In Scholastica's social class, young women often lived in their father's home until they either married or entered religious life. We do know, thanks to the writings of Pope St. Gregory the Great, that she was dedicated to God from an early age, and may even have gathered some like-minded young women around her while still living in Nursia. Whatever the circumstances, she remained in that house until her father's death.

When Benedict subsequently left the "worldliness" of Rome to live a more ascetic life at Monte Cassino (which is located between Rome and Naples), Scholastica relocated as well. Adhering to her brother's monastic Rule, she established what has become known as the first Benedictine convent either at Plumbariola, which is about five miles from Monte Cassio, or in a group of buildings at the foot of Monte Cassino itself.

Though brother and sister lived physically very close to one another, they only met in person once a year at a farmhouse near the monastery (the Benedictine Rule prevented Scholastica from entering the monastery building itself). During these rare meetings, they would spend the day praising God and discussing spiritual matters.

Very near the very end of her life, in 543, Scholastica and her brother were meeting as they usually did; when night drew on, however, she begged Benedict to stay with her until the next day, as she sensed that her own death was imminent. Because the Benedictine Rule stipulated that a monk must not spend a night away from his monastery, her brother at first refused. It is said that, at that point, Scholastica folded her hands on the table, lowered her head, and began to pray. Suddenly, a thunderstorm broke out that was so severe that neither Benedict nor the monks accompanying him could safely leave the convent.

Benedict then cried out, "God forgive you, Sister. What have you done?" Scholastica replied, "I asked a favor of you and you refused. I asked it of God and He granted it." Realizing that this was God's will, Benedict remained talking to his sister until the next morning, at which time they parted. It was the last time in this world that they saw each other; three days later, as he was praying, Benedict saw a dove rising to heaven and knew that it was his sister's soul returning to God. He announced her death to the other monks and instructed them to bring her body back to the monastery. There he laid her in a tomb that he had prepared for himself. He, in turn, died seven years later, in 550.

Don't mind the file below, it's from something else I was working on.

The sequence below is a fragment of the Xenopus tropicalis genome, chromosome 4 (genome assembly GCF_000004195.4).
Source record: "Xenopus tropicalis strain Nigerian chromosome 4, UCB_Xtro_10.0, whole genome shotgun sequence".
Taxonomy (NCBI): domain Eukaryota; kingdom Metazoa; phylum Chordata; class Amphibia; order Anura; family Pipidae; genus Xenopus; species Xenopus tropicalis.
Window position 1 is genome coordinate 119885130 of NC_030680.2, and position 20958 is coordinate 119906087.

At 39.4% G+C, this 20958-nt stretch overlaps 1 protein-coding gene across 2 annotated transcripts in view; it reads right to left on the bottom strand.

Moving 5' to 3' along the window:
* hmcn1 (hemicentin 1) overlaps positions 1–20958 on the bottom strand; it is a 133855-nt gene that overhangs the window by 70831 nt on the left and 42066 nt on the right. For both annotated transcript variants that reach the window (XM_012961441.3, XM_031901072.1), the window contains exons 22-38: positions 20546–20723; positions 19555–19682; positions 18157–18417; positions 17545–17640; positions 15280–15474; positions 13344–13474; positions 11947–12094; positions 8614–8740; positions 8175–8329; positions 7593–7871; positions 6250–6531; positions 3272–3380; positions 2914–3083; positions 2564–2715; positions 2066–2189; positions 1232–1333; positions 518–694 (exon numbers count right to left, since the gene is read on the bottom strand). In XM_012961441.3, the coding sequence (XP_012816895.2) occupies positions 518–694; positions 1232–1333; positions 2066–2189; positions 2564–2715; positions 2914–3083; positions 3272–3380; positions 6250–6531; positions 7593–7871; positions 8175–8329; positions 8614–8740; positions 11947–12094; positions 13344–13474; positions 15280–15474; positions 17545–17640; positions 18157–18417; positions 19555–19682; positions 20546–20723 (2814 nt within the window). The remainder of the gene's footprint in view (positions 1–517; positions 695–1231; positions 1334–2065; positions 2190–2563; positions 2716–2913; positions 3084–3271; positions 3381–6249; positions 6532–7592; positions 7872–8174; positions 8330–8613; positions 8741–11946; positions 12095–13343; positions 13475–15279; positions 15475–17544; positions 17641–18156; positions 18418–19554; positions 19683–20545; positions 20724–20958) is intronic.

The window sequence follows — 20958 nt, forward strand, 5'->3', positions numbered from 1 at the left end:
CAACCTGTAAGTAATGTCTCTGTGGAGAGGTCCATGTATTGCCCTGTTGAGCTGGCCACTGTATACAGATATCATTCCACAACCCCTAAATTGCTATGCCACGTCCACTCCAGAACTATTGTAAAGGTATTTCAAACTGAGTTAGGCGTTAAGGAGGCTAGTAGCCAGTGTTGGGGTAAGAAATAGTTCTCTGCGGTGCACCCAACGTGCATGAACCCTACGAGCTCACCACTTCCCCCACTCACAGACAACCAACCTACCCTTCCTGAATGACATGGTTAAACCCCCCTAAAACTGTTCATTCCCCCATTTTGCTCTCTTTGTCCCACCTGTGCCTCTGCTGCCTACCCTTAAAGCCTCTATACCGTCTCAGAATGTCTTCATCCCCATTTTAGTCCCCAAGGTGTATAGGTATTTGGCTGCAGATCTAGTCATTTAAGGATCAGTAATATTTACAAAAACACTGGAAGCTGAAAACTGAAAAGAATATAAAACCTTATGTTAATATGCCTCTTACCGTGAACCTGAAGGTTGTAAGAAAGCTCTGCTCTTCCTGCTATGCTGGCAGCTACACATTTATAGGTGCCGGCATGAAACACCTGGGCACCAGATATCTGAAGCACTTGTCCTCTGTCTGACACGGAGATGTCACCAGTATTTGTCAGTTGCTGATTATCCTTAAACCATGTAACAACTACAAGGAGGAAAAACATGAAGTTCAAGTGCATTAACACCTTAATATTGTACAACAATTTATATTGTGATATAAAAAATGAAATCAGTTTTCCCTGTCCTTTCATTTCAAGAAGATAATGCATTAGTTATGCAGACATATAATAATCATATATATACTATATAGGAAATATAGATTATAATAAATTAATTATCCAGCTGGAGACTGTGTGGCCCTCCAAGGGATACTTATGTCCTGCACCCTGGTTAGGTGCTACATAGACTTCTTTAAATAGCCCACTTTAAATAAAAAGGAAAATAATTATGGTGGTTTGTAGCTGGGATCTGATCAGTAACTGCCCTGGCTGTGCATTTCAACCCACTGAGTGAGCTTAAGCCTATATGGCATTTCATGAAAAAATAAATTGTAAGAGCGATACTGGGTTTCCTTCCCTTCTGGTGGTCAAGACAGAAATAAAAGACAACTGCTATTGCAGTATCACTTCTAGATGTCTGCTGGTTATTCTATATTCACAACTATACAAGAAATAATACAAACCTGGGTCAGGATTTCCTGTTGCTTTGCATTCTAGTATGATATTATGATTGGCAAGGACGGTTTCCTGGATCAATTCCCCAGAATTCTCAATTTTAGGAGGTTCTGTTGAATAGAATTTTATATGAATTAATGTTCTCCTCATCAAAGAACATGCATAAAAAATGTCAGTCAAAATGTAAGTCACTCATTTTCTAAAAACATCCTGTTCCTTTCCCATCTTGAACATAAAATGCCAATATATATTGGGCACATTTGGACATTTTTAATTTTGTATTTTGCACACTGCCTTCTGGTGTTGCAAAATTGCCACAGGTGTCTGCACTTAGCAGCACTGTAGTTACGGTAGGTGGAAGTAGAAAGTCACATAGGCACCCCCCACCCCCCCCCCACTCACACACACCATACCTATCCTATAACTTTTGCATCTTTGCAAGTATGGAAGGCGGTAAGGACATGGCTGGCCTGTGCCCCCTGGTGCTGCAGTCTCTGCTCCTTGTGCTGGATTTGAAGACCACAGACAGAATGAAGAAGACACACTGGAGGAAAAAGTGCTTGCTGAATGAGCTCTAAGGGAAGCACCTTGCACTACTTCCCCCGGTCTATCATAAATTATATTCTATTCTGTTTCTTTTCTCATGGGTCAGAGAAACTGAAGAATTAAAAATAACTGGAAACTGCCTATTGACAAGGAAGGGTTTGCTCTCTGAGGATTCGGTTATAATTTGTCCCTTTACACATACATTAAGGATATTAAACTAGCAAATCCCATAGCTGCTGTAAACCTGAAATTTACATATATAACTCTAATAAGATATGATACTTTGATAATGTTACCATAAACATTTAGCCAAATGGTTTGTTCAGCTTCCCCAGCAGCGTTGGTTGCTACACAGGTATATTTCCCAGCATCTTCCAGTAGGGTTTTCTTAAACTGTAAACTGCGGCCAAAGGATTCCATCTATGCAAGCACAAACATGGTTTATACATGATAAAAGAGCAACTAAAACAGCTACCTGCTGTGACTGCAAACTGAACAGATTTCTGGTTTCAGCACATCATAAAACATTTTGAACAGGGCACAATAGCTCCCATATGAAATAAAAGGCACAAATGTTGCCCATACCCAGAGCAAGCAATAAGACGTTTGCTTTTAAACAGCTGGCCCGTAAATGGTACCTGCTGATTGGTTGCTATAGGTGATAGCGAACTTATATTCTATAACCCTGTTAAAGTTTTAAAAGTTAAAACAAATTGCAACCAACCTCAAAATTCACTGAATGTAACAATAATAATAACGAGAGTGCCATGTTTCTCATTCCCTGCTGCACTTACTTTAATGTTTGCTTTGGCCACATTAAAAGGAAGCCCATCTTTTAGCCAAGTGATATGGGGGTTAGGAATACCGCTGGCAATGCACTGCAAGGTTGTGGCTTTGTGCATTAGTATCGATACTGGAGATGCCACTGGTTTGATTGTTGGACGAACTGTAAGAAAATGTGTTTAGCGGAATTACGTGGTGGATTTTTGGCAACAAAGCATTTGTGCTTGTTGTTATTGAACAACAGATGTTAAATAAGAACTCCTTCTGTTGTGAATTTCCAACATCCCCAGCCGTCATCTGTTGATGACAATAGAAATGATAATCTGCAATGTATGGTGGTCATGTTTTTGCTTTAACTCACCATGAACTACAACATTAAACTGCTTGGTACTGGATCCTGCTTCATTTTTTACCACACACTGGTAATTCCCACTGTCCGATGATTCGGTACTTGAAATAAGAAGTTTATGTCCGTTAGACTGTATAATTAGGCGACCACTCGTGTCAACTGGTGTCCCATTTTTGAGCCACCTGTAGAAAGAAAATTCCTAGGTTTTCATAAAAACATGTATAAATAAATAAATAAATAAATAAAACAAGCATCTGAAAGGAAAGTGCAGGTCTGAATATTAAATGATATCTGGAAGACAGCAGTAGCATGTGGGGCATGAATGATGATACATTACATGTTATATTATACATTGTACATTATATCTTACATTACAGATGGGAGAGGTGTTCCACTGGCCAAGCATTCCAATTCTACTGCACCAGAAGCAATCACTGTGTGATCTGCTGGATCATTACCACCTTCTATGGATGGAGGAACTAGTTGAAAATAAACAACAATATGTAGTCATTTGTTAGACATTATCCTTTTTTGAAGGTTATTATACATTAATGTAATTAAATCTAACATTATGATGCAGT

Scholastica, whose feast day is Feb. 10, is the patron saint of nuns; she is also invoked against severe storms and heavy rain.

Hungering for Justice...of Human Dignity


What is Marriage? Marriage is a sacrament: an outward sign instituted by Christ to give grace. Marriage is the commitment pledged, freely given before God and community, of a man and a woman to live faithfully – one to the other – for life.

Catholic teaching on marriage is one of the most inspiring parts of all of our theology because it is a part of our very existence. It is through marriage that lives are created in love and families are formed. In a sacramental marriage the couple commits to welcoming children, raising them in the faith, as they strive to be examples of Catholic life.

The Church rejoices when couples seek a sacramental union and recognizes that marriage as a vocation often reaches highs and lows that present great joys and difficult challenges. Marriages are oftentimes tested daily with family strife, job advancements or losses, problems with the children, illnesses, financial strain and deaths of extended family members. A marriage may be imperfect and yet, couples seek to endure and remain faithfully committed to each other and to their divinely decreed purpose.

In contrast, abusive relationships are not built upon respect for the inherent dignity of the other person, but upon domination and fear. These relationships are anything but supportive of the human person. They involve emotional abuse or physical violence. Hardly a day goes by when we do not read, hear or view reports of domestic abuse. The relationship involves an abusive partner member, typically the man. Victims so used to being abused may even be unable to recognize the need for protection from the danger in which they live. The abuser may apologize manipulatively after an episode of abuse, promising "never" to repeat it. And yet, they do.

The Church neither ignores the reality of domestic violence nor minimizes the human tragedy in those relationships. We all have an obligation to care for the vulnerable. Clergy and others trained in family ministry, in particular counselors at Vermont Catholic Charities, Inc., assist marital/domestic abuse victims by offering help to rebuild damaged self-esteem, as well as to secure other forms of additional assistance.

Beyond the physical and emotional pain, social and economic hardships are inflicted as well. The isolation to which the abuser subjects the victim prevent her from maintaining healthy friendships with others. Such actions serve to increase the victim's vulnerability and increase their reliance upon the abuser.

A victim leaving the abusive situation is often without a place to turn, even a place to live and to focus on moving ahead. In fact, about 25 percent of all homeless individuals are victims of domestic abuse attempting to start over again.